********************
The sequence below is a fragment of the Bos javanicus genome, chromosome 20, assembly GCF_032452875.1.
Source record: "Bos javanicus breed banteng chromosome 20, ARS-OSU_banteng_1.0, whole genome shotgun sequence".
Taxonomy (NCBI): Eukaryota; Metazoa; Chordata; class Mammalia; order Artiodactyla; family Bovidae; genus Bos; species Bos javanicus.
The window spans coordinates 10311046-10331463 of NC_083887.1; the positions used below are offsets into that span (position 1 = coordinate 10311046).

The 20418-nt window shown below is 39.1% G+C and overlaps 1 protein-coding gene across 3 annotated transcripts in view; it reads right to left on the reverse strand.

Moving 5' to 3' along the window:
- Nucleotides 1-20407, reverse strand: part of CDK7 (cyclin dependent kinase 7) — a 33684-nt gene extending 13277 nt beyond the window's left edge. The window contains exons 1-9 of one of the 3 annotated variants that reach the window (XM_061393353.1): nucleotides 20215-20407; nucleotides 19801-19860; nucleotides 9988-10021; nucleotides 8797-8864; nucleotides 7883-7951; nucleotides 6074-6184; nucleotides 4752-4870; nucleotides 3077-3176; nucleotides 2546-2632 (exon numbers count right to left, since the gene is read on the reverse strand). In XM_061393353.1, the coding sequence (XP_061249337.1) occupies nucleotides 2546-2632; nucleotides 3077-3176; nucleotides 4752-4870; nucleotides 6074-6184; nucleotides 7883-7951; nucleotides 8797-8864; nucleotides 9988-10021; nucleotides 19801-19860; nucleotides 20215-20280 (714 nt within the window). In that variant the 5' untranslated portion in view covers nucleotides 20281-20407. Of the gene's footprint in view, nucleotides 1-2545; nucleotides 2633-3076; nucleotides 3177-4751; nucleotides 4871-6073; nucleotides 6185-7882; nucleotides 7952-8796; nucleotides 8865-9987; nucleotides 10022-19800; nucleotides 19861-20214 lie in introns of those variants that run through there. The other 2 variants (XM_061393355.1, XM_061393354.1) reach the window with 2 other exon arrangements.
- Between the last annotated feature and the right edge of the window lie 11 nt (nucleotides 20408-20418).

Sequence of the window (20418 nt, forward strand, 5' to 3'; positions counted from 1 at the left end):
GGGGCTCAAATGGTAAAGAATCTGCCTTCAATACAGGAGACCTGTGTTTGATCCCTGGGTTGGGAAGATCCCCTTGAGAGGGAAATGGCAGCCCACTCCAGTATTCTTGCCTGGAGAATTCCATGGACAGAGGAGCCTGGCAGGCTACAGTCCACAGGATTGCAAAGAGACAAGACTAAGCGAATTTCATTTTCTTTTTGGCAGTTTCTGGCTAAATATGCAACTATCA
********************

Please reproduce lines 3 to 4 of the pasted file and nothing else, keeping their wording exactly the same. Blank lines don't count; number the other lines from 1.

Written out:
Taxonomy (NCBI): Eukaryota; Metazoa; Chordata; class Mammalia; order Artiodactyla; family Bovidae; genus Bos; species Bos javanicus.
The window spans coordinates 10311046-10331463 of NC_083887.1; the positions used below are offsets into that span (position 1 = coordinate 10311046).